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May 1, 2011

Deutsche Launches Fast Access

By James Ramage

Two microseconds per round-trip. That's about how long Deutsche Bank says its newest market access product takes for an incoming order to undergo a pre-trade risk check, hit an exchange and return the acknowledgement. 

Ralf Roth

The product, from Deutsche Bank's low-latency Autobahn Ultra suite, is designed for high-frequency traders. About 25 clients have shown interest in it, said Ralf Roth, the bank's global head of product development for equities trading. And while some of those are existing Deutsche Bank clients, Roth estimated, many are new.

"There's no one out there who's published anything faster," he said.

The time represents the 1.25-microsecond trip an order takes from the Deutsche Bank network interface card, through a risk check and to the exchange matching engine. The return trip, minus the risk check, takes a blistering 0.8 microseconds, Roth said.

The new market access product-which Roth referred to as an "appliance"-is awaiting a patent, as Deutsche Bank has filed for one, he said. Deutsche Bank installed it at the Nasdaq market center. The bank's first client, a U.S. firm, started using it last month. Deutsche Bank will roll it out to all major U.S. markets over the next month, Roth added. It will be available in Europe later this year.

The technology is Deutsche Bank's answer to the Securities and Exchange Commission's move to ban brokerages from providing unfiltered-or naked-sponsored access to the exchanges. The SEC requires brokers to perform pre-trade risk checks for their customers who use their market participant identifiers to access the markets.

In fact, many of the biggest brokers have long since been ready. Deutsche Bank joined other large banks that have entered the low-latency business in the wake of the SEC's call to ban naked sponsored access. Over the past year, or so, banks such as UBS, Credit Suisse, Barclays Capital and Nomura Securities International have introduced low-latency products.

These firms wanted to be prepared just in case the SEC's proposal to end naked sponsored access became a rule. That is exactly what happened, so these firms already had systems in place. That included investing in the technology to cash in on the revenues to be made in the burgeoning HFT space.

One high-frequency trader said he thinks the product can attract interest. The speed increase, he said, would be significant to a firm that had been working with slower technology. There is a noticeable difference, say, from making cancel-and-replaces at speeds of 500 microseconds, he said, compared with making them at less than 10 microseconds.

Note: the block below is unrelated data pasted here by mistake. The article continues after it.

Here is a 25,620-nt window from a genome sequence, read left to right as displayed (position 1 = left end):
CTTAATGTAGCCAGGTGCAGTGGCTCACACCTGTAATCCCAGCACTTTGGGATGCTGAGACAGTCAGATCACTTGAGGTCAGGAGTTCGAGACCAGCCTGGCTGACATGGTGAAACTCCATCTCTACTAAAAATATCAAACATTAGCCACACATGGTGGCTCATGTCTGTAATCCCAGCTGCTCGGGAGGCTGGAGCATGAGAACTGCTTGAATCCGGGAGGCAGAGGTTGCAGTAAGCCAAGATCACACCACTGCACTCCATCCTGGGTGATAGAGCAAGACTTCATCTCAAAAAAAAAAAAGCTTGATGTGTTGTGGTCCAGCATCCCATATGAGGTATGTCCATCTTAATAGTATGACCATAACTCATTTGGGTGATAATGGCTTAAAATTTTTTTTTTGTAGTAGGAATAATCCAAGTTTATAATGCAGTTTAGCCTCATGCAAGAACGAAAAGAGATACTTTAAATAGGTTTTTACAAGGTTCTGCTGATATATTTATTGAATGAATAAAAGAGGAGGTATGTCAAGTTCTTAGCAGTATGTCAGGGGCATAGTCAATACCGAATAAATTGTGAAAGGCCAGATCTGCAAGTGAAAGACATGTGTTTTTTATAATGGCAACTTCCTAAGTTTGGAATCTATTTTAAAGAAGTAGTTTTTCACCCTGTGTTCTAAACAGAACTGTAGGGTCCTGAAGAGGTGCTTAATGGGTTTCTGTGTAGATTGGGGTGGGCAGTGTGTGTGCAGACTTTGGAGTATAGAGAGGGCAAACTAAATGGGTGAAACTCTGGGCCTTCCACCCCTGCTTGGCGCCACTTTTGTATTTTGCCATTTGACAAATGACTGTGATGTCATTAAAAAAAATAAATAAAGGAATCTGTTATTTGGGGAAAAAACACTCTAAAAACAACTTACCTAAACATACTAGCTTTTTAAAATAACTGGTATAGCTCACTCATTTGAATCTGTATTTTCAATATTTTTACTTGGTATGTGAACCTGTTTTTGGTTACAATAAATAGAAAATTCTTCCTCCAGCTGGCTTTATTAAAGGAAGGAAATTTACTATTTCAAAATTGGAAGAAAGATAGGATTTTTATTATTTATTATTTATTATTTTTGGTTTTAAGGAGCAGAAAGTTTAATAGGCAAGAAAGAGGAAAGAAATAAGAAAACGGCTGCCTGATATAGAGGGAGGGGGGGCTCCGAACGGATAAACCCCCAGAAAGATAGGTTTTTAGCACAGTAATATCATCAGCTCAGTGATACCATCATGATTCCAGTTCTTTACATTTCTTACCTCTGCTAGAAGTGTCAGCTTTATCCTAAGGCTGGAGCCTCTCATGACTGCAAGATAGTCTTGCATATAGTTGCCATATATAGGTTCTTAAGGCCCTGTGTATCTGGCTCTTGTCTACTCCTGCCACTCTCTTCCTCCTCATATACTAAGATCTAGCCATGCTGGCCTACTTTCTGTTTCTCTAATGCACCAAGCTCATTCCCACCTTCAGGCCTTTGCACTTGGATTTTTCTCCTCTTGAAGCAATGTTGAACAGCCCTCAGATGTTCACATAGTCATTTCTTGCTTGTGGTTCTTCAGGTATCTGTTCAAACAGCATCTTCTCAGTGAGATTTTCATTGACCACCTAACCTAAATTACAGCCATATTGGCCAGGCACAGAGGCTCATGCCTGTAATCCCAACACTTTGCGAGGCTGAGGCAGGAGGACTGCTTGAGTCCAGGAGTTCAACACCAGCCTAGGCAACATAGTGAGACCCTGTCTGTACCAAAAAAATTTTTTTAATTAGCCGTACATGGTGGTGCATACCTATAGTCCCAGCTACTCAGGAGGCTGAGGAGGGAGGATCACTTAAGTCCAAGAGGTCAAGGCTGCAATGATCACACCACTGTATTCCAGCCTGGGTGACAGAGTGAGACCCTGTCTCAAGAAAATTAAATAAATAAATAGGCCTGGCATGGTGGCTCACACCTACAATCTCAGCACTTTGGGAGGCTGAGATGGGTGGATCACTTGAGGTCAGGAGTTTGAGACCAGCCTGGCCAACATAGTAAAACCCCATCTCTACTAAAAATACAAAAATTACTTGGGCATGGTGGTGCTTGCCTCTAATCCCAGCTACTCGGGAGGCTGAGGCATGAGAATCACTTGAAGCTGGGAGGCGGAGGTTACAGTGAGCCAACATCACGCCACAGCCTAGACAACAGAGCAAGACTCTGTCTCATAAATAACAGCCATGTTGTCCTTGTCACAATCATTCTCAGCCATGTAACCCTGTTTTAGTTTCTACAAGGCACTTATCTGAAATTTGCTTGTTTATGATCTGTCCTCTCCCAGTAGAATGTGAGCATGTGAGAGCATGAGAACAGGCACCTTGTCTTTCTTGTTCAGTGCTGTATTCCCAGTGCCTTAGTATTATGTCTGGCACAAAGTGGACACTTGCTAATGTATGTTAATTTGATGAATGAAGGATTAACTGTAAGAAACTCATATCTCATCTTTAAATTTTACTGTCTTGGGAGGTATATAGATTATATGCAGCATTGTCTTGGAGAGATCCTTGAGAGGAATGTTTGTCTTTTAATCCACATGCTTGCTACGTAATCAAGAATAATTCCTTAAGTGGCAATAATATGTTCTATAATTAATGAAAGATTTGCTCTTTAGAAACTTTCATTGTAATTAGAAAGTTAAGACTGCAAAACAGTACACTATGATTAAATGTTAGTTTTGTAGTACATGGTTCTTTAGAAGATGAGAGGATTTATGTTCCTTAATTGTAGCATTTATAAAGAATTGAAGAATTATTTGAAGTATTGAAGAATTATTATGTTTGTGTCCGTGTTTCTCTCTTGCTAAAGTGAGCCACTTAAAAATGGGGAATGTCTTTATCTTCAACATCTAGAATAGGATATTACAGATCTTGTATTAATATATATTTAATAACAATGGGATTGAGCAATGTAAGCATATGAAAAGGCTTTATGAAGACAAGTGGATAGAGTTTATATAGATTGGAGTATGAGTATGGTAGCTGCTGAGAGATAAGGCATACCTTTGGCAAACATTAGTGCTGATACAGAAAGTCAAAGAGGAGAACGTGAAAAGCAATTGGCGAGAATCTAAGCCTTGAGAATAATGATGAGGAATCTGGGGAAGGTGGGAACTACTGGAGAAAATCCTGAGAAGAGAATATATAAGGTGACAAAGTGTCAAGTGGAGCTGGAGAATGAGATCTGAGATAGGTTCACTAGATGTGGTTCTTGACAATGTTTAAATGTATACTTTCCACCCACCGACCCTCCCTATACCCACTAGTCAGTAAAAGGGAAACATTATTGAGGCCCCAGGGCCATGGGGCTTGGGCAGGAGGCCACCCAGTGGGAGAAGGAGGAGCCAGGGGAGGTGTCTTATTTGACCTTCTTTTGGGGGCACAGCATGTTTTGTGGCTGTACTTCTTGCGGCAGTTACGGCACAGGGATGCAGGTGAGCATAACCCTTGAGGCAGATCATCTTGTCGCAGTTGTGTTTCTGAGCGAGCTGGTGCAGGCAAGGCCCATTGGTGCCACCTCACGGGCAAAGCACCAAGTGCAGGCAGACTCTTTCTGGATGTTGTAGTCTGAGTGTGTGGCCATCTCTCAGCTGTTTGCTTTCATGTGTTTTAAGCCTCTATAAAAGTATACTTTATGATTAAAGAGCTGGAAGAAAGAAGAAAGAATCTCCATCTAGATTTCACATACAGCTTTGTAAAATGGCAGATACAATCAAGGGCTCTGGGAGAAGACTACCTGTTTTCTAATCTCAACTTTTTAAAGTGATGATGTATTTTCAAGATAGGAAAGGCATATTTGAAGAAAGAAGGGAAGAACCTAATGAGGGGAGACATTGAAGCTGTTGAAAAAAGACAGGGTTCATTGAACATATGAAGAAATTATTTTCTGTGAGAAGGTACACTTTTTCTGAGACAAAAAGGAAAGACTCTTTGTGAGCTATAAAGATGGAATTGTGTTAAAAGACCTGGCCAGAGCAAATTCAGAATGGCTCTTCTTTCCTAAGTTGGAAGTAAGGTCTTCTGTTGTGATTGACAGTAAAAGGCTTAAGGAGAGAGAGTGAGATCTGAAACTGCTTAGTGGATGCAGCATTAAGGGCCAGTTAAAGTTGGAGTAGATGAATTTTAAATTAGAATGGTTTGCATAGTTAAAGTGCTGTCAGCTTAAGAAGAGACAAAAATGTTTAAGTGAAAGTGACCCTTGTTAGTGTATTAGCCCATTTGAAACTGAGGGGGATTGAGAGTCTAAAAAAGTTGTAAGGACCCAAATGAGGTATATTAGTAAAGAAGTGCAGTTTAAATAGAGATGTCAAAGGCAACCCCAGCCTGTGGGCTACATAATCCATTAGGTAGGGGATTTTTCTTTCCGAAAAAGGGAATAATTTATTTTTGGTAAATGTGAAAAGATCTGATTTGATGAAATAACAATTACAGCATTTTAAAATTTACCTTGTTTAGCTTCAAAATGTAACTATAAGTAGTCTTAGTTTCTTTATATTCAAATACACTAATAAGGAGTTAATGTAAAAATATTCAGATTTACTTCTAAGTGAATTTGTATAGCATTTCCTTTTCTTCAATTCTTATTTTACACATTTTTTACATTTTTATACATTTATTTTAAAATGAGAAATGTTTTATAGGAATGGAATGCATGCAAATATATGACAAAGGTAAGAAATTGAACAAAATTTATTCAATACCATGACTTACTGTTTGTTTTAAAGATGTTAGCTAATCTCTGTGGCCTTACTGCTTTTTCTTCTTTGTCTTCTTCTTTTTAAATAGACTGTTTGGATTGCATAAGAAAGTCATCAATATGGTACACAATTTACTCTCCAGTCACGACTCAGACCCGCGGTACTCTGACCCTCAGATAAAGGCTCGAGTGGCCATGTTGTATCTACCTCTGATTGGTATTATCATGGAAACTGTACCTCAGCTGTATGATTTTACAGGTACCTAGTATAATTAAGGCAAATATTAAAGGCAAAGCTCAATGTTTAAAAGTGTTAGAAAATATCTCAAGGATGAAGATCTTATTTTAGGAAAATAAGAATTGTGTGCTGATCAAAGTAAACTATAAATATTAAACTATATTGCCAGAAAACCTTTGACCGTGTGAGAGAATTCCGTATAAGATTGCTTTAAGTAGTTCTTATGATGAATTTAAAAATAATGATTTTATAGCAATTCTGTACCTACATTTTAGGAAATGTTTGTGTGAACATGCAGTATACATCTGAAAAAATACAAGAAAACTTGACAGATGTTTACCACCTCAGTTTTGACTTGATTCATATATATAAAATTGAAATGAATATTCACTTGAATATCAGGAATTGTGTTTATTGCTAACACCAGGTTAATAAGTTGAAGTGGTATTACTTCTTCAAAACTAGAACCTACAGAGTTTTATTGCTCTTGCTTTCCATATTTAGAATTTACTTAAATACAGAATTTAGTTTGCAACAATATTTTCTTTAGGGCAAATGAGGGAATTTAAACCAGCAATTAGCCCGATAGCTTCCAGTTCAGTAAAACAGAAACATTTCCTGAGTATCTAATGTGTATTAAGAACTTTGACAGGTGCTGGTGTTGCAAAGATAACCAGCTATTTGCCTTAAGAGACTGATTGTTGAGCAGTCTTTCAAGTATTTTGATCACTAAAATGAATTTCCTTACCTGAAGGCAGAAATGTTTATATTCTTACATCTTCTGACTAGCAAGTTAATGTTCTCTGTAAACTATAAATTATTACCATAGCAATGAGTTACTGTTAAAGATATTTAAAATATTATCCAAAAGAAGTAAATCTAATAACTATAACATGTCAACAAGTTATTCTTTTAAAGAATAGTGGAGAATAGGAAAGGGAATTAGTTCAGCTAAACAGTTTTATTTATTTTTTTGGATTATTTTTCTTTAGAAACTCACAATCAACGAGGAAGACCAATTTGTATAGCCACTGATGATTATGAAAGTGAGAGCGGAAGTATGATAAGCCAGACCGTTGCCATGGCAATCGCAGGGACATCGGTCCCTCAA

What's more, Deutsche's new product might be fast enough for some prop-trading firms and hedge funds that they won't need to become broker-dealers. It's possible, the HFT added, that firms on the fence about their status might remain non-broker-dealers if they could get to market just as fast-or faster-and stay within the market access rules.

Deutsche Bank has arrived at its speeds by taking a different approach-one it sees as the technology of the future for low-latency trading. Unlike most providers that build software solutions, Deutsche Bank delivers its speeds through a piece of hardware, Roth said.

The bank built proprietary risk-checking logic onto a field-programmable gate array (FPGA) card. Deutsche Bank would place the card at a co-located site, in a cabinet at the exchange. The client connects to Deutsche's card through a cross-connect fiber cable.

"This is so revolutionary that we believe that over the next 18 months, most clients that care about low-latency will move to these types of hardware appliances," Roth said. "We believe that with the proliferation of hardware in the low-latency trading space, it will be hard for anybody to compete without using some kind of hardware appliance."

Hardware can be built to interact with a very specific program or algorithm, Roth said. Software, by comparison, must interact with a computer's operating system, which is ultimately less efficient.

 

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